Thomas Jefferson Papers

From Thomas Jefferson to Martha Jefferson Randolph, 6 February 1808

Washington Feb. 6. 08

My dearest Martha

I wrote to you the last week, but a pressure of business at the time prevented my answering a part of your letter of the 16th. Jan. the regret which you there expressed at the supposed effect of your visit to this place on my ordinary expences, gives me real uneasiness, and has little foundation. your being here with your family scarcely added any thing sensible to the ordinary expences of the house, and was richly compensated by the happiness I have when with you compared with the comfortless solitude of my general situation. I mean a solitude as to the objects dear to me, for of others I have more than enough. I mentioned my embarrasments merely as a reason for my having been unable to assist mr Randolph. the economies which I may practice this year with my crops of the past & present year, if the embargo does not deprive me of the proceeds, will not leave serious difficulties on my hands. that in going into private life I should return to a private stile of living is a thing of course: and this I shall be able to meet without interfering as you mention with the productions of mr Randolph’s farms, which I wish he should be able to apply entirely to the easement of his own affairs. indeed I know no difference between his affairs & my own. my only reason for anxiety to keep my property unimpaired is to leave it as a provision for yourselves & your family. this I trust I shall be able to do, and that we shall be able to live in the mean time in love and comfort. in proportion as the time of my rejoining you permanently approaches, every day seems longer and the load of business appears heavier. but still every day shortens it. kiss all the children for me, and be assured of my tenderest love.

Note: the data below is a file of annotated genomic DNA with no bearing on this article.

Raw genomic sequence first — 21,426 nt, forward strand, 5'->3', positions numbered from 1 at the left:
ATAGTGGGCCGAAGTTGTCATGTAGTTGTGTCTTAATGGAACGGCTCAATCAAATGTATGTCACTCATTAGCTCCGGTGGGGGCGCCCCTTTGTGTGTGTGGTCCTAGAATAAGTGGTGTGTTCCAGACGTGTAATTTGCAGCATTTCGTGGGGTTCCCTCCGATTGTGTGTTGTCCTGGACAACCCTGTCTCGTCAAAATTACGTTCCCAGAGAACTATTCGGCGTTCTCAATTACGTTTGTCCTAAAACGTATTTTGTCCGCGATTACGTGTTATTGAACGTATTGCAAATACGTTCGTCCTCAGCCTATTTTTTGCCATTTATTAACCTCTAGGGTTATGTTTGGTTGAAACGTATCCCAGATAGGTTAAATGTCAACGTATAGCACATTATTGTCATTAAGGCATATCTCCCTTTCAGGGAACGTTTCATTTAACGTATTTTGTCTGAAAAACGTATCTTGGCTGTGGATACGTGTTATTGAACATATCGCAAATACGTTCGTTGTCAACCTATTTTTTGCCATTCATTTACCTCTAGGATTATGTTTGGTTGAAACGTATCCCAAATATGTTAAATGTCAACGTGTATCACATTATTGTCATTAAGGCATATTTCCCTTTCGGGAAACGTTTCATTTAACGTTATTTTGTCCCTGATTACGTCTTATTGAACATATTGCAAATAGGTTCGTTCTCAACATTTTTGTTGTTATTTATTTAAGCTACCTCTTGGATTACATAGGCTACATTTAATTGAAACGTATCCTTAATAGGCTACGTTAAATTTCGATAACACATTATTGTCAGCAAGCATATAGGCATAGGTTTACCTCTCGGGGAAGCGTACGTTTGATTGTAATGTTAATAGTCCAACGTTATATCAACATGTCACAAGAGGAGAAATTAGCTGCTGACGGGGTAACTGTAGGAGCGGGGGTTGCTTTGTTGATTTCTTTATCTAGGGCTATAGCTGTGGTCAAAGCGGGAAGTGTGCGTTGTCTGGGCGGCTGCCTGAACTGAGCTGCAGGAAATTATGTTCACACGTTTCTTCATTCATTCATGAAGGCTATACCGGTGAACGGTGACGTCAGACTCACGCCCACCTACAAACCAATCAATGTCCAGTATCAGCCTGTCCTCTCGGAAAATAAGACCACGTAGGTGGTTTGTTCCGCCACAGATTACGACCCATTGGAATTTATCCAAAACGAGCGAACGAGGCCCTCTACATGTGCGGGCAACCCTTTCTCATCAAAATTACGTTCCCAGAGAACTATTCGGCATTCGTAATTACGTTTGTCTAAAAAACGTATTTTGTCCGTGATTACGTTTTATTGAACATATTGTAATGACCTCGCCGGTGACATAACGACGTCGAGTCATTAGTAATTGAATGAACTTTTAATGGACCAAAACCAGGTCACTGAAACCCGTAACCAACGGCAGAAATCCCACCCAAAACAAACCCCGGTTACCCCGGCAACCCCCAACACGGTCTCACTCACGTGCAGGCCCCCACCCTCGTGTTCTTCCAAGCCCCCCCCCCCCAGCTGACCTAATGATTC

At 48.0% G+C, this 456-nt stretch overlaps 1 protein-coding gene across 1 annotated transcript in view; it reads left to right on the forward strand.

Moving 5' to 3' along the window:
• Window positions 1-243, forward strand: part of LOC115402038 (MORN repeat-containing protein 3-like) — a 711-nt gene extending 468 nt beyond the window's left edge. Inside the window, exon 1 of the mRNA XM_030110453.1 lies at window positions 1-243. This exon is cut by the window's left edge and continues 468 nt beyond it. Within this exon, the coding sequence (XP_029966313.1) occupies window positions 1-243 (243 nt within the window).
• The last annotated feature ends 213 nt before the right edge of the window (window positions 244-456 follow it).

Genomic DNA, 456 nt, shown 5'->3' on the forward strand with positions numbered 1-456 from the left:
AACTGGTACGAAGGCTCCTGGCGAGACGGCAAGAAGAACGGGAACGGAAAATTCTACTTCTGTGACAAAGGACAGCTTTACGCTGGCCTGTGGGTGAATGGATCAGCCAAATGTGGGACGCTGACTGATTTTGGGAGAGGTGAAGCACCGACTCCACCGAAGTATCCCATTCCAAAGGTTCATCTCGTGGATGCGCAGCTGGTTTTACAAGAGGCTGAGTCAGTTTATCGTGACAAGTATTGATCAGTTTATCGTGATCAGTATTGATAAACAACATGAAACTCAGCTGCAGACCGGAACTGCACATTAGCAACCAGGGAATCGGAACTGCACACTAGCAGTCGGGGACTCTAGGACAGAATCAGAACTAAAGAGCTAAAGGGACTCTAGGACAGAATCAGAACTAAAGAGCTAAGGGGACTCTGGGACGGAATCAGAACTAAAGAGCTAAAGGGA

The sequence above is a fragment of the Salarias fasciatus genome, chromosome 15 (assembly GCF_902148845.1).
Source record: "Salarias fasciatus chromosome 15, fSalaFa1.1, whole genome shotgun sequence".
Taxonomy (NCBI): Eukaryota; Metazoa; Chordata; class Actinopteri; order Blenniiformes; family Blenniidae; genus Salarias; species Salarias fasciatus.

Th: Jefferson


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